Roundtable Discussion: Supply Chains under Review
Event: Regional and International Affairs
How to make global supply chains more sustainable?
Global supply chains are transforming – due to global crises, but also due to an increased consciousness about the human and environmental costs. German and Chinese experts discussed the recent changes in global supply chains and the role of Supply Chain Acts as they are being prepared in the EU and Germany.
How to make global supply chains more sustainable? How to reduce prevent forced labour, child labour, exploitative employment and environmental costs along supply chains? Civil society organizations in Europa have campaigned and pushed for Supply Chain Acts or Due Diligence Obligation Acts for years – now such a law will enter force in Germany in 2023, the EU Commission has presented a Directive draft with even stricter regulations.
In principle, these legislations will hold companies responsible for human rights violations or environmental destruction not only within their own operations, but also along their supply chains.
But these legal projects have also been met with criticism from businesses and countries of the Global South, as well as China. With global supply chains already transforming under the impacts of the Covid19 pandemic and the Russian invasion of Ukraine, Supply Chain Acts are likely to further change the face of international trade.
To exchange views on the future development of supply chains, FES Shanghai organised this roundtable with the Shanghai Institutes for International Studies (SIIS), bringing together Chinese and European representatives from politics and academia.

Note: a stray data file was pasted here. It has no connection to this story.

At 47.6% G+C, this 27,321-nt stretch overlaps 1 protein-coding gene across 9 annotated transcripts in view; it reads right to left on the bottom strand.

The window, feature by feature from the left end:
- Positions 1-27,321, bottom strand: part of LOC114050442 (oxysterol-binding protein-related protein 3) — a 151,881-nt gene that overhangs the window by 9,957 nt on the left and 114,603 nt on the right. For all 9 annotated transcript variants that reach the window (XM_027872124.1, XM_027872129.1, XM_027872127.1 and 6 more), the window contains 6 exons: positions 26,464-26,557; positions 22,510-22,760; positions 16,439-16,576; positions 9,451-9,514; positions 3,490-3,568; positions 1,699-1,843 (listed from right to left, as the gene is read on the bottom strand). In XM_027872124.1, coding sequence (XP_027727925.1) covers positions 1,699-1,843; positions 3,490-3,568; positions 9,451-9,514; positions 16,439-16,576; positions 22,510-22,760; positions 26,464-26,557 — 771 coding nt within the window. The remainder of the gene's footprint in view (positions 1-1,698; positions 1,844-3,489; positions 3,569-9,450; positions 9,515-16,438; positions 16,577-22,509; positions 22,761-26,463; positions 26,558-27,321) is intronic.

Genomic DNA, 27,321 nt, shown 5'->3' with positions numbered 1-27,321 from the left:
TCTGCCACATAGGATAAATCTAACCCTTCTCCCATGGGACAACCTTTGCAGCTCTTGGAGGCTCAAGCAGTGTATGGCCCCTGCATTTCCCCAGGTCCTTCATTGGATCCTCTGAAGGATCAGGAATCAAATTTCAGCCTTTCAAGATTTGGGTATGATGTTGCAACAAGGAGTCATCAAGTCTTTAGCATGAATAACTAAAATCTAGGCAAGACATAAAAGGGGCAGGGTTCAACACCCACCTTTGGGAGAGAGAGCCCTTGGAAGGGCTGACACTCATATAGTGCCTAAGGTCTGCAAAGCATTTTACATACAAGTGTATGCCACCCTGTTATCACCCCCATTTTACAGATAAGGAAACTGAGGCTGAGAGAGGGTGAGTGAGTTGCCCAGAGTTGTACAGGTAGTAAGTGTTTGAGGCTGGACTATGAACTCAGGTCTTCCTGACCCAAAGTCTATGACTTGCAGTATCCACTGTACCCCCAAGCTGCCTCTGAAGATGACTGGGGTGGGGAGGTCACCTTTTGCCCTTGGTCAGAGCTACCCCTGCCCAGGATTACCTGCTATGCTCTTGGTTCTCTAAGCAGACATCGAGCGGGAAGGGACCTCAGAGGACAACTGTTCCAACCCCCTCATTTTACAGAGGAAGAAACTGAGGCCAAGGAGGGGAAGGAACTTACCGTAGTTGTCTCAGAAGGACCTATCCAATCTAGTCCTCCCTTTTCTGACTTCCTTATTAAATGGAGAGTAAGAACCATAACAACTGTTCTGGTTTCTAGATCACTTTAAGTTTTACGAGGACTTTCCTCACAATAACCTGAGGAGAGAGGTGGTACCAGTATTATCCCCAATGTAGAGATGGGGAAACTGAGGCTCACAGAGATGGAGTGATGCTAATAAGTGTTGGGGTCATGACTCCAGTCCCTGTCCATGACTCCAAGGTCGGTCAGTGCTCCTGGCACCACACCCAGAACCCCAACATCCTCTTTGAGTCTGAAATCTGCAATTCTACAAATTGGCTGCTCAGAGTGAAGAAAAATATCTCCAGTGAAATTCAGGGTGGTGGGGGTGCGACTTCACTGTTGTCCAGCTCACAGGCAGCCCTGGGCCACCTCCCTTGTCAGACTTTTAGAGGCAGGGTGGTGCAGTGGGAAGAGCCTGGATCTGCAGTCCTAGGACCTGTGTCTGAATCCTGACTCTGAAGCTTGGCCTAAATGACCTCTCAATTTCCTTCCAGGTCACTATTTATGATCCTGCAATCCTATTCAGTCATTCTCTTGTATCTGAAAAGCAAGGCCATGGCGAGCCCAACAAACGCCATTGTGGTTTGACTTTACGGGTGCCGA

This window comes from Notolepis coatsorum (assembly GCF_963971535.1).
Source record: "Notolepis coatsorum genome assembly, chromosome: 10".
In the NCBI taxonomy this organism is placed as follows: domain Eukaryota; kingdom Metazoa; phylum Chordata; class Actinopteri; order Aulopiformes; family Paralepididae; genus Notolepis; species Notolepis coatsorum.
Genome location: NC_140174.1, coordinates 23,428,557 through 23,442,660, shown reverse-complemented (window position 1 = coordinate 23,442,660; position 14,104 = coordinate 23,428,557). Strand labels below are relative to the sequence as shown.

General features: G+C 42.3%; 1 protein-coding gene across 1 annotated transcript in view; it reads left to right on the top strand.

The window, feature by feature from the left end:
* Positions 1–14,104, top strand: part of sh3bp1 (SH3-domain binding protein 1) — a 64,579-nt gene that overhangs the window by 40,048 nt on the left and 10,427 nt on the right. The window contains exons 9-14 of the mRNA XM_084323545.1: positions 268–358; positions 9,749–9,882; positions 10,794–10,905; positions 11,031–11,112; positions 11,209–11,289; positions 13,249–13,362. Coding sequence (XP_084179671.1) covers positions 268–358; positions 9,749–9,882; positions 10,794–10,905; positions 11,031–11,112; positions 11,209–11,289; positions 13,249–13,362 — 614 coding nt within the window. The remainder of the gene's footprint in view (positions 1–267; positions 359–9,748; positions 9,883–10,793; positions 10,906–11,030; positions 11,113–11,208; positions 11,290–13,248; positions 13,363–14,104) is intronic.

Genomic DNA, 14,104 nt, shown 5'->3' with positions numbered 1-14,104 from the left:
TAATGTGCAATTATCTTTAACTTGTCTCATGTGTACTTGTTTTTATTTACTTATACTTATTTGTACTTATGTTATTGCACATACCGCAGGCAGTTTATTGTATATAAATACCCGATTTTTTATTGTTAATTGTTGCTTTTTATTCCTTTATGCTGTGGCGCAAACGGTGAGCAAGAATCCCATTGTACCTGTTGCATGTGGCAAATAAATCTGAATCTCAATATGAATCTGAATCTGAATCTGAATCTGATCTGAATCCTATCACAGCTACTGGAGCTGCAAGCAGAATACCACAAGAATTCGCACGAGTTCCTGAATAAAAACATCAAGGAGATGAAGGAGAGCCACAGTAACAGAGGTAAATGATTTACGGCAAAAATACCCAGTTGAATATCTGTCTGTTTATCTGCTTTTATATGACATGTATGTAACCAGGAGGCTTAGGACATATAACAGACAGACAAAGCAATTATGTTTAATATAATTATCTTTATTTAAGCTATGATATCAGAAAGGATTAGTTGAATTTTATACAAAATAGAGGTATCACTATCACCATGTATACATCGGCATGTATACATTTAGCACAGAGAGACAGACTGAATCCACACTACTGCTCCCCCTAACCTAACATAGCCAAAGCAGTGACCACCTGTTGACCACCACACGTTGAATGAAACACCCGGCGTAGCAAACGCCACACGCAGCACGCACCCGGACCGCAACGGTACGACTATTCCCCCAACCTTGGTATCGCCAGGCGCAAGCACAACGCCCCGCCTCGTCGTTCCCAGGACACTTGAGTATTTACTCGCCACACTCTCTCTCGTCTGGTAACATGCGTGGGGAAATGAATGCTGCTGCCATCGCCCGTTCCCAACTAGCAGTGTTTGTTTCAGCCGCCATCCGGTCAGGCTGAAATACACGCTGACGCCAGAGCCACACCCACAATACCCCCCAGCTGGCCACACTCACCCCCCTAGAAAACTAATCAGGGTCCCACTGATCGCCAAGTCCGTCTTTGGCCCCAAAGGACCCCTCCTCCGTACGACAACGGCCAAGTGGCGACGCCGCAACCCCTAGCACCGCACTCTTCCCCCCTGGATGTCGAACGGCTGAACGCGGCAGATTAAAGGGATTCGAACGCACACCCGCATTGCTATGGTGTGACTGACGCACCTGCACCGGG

Dr. Wang Zhongmei from SIIS acknowledged the need for countries and companies to improve their resilience by diversifying supply chains, but warned against an exaggerated interventionism that would be extremely costly and might disadvantage developing countries.
Michael Windfuhr from the German Institute of Human Rights described a new tendency in international trade that is shifting its focus away from product standards towards process standards, that is not only manifesting itself in Supply Chain Acts, but also the trend of “climate neutral” products.
Approaching the issue of Supply Chain Acts, René Repasi, Vice-Chair of the European Parliament’s Delegation for Relations with the PR China, explained the current legislation process of the EU Corporate Due Diligence Directive. He reaffirmed his support and the necessity of the bill, since many initiatives based on voluntary efforts have failed to induce changes and establish a level playing field for companies. Only a civil liability for the conditions in their supply chains is going to induce a positive change, according to Repasi.
Dr. Long Jing from SIIS suggested China should be open to these initiatives and see them as an encouragement to improve labour and environmental standards within the supply chains of Chinese enterprises abroad, too. At the same time, she reiterated Chinese concerns about negative side effects where third world households are dependent on precarious labour or the possibility of a protectionist usage.
The conference made clear that supply chains are undergoing fundamental changes induced by the pandemic, geopolitical tensions and the increased awareness for production processes by consumers and governments. Whereas the EU and German legislations are helpful contributions for strengthening human rights and environmental standards along supply chains, the same could be achieved much more comprehensively by setting process standards on the agenda of an upcoming WTO reform.